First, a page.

How did we get one of the Alomars? (just messin’)

        • cubchymyst

          I keep messing that up whenever I try to type Almora, Need to watch that.

    • Alou and Vinegar

      Is Andreoli a better version of Campana?

  • Jack Nugent

    Also, it should be noted that Watkins has an impressive athletic pedigree; former standout High School QB who was recruited to play D-1 (I believe Kansas State? Don’t quote me).

    I understand how some observers could see Watkins ending up an Adrian Cardenas type player (impressive MiLB track record, fringe big leaguer nonetheless) but I’m hoping Watkins’ speed and athleticism separate him from Cardenas’ types who get on base in the minors, but are challenged in most every other respect.

    • Josh

      Watkins did play HS football and he was all-state. I don’t know who recruited him to play football, but he was committed to Wichita State to play baseball and they don’t have a football team.

      I would think that if he had a firm offer to play college football, he would have committed to somewhere like K-State where he could have played both.

  • clark addison

    Watkins sounds like a LeMahieu or Flaherty. Let’s not let him get away too.

    • Brett

      Ryan Flaherty had a 66 OPS+ this year. Let’s not lose sight of that.

      • Luke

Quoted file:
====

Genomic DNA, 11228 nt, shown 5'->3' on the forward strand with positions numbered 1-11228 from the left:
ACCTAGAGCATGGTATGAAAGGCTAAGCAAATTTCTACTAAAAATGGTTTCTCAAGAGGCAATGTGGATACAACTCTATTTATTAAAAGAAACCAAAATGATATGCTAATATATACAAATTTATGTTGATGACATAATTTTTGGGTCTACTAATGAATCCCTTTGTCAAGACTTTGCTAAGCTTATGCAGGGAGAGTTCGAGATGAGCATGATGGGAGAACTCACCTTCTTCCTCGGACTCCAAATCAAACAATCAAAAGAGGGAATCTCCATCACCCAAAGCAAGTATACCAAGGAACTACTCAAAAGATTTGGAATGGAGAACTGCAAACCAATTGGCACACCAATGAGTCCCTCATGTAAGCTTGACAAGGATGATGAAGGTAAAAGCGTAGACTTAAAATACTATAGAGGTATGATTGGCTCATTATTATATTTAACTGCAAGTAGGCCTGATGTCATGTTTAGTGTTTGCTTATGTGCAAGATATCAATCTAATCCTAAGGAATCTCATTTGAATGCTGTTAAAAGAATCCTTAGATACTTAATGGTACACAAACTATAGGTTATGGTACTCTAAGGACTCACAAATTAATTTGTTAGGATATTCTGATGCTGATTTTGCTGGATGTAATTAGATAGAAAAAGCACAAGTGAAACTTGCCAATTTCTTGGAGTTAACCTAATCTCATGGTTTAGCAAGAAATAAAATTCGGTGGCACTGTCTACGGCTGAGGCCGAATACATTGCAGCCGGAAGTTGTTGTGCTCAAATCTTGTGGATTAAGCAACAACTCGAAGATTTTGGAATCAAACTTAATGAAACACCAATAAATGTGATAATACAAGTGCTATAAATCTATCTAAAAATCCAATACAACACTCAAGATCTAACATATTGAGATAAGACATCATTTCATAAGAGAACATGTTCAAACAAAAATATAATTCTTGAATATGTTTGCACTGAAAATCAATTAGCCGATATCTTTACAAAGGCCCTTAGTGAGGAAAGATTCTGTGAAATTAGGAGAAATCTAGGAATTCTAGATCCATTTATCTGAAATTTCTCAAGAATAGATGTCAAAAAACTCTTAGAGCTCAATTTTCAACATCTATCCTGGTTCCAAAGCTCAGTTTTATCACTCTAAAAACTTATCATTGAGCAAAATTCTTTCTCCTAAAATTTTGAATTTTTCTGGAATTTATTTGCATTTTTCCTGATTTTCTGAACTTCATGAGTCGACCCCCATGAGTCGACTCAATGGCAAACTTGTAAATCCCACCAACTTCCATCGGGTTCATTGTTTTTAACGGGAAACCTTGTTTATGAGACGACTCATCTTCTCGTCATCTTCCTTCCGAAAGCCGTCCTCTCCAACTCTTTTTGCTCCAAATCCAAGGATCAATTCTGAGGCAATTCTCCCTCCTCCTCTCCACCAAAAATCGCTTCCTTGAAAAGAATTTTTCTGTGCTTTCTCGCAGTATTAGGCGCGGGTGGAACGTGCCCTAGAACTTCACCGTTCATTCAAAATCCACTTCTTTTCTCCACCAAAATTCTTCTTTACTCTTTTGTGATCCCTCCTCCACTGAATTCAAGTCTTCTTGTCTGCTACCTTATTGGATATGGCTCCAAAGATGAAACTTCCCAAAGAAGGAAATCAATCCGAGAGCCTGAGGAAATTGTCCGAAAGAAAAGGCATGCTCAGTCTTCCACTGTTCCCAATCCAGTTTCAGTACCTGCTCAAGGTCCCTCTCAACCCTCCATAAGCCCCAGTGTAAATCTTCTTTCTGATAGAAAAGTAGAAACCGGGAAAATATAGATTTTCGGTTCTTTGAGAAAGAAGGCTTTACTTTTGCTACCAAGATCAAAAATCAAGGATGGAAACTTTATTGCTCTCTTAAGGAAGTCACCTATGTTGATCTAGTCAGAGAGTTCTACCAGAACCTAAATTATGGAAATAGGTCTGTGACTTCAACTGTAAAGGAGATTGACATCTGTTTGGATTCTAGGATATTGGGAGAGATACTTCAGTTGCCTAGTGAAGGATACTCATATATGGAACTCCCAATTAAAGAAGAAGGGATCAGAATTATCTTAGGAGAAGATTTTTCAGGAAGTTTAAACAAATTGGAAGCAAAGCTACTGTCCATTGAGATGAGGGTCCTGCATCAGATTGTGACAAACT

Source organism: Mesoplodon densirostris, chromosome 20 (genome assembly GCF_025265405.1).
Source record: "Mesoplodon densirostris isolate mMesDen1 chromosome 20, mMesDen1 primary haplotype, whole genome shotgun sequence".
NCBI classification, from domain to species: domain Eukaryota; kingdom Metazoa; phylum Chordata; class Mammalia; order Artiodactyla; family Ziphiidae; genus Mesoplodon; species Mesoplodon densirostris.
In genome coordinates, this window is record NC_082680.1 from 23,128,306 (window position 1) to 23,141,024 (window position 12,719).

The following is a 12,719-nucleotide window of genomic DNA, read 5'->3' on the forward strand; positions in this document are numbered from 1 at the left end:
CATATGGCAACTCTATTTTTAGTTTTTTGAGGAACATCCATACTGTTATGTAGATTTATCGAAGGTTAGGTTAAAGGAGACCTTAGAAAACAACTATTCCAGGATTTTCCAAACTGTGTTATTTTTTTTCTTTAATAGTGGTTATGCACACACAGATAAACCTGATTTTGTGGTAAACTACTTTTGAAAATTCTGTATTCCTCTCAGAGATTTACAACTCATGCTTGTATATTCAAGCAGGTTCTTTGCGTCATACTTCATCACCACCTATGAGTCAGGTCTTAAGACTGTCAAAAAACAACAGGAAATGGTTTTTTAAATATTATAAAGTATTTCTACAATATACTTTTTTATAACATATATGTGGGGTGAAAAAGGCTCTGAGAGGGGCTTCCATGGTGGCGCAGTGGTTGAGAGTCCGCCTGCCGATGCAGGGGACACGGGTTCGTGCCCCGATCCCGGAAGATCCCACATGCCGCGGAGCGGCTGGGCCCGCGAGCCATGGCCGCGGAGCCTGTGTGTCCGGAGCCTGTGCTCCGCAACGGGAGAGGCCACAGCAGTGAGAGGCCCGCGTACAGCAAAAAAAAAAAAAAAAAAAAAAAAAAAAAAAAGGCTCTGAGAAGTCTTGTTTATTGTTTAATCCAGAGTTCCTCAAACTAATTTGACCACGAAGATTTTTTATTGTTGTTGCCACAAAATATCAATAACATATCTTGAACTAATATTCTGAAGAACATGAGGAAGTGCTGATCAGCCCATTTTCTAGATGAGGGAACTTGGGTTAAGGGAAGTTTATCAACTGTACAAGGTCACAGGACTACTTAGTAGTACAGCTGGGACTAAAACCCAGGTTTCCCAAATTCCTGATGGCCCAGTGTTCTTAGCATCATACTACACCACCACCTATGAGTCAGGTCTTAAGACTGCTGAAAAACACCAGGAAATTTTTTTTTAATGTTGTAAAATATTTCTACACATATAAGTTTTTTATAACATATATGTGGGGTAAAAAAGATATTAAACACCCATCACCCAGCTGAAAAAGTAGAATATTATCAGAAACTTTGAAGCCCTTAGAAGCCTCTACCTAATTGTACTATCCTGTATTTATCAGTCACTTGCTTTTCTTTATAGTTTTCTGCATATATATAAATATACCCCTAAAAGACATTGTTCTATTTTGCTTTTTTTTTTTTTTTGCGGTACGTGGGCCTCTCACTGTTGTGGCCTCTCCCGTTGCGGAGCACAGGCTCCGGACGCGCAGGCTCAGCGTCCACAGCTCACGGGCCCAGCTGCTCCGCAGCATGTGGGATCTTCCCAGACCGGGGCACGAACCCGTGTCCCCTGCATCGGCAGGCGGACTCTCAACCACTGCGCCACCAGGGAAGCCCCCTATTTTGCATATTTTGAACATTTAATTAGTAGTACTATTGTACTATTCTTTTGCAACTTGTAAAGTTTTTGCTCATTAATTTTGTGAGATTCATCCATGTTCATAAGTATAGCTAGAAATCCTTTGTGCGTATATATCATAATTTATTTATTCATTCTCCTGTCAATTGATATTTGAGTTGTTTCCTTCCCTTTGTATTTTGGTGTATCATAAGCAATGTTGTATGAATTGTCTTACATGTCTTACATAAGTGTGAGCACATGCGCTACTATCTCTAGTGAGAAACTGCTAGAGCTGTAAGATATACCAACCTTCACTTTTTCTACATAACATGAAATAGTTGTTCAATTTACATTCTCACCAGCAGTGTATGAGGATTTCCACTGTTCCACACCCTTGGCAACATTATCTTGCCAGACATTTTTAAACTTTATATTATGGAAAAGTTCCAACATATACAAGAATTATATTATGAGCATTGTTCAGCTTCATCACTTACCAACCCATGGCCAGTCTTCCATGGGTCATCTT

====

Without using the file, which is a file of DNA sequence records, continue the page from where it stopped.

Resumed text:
As a Rule 5 part time player vaulted from, essentially, Double A. He only had 190ish Iowa at bats before Baltimore dropped him on the major league roster. That should also be taken into account.

      • AB

        Josh Vitters 9 OPS+

        • Brett

          That’s a humorous aside, but not really the same thing.

    • Luke

      He doesn’t have Flaherty’s power, but he has a better eye than both. He’s also much better defensively.

  • josh

    i hope they take their time with watkins and dont promote him to the majors too soon. we have barney and a lot of second base/short stop prospects who will move there because of castro/baez, so i dont think watkins becomes our 2b of the future unless he really shines in the bigs. some people estimate that he might come up next year, but i hope they wait until after the trade deadline at least because he has some things to work on and there isnt really a place for him unless barney is traded or hurt.

  • Luke

    Watkins is both “steady average” and “very good.”

    Think of Castro. Castro makes the “very good” type of ‘Wow!’ plays, but he sometimes lapses and flubs an easy one. There is no doubt that he is very good, but he sometimes isn’t steady.

    Watkins is. Watkins does the little things right (like Barney), but I think he has more range, more athleticism, and a better arm. He should be able to make plays on balls that Barney just can’t.

    Now he may not be as regularly reliable as Barney (few in the history of the game have been), but he is more than good enough defender to make Barney have to fight to defend his position. Particularly because Watkins is just a flat out better and more versatile hitter.

    But he’s still probably a year away.

    • Luke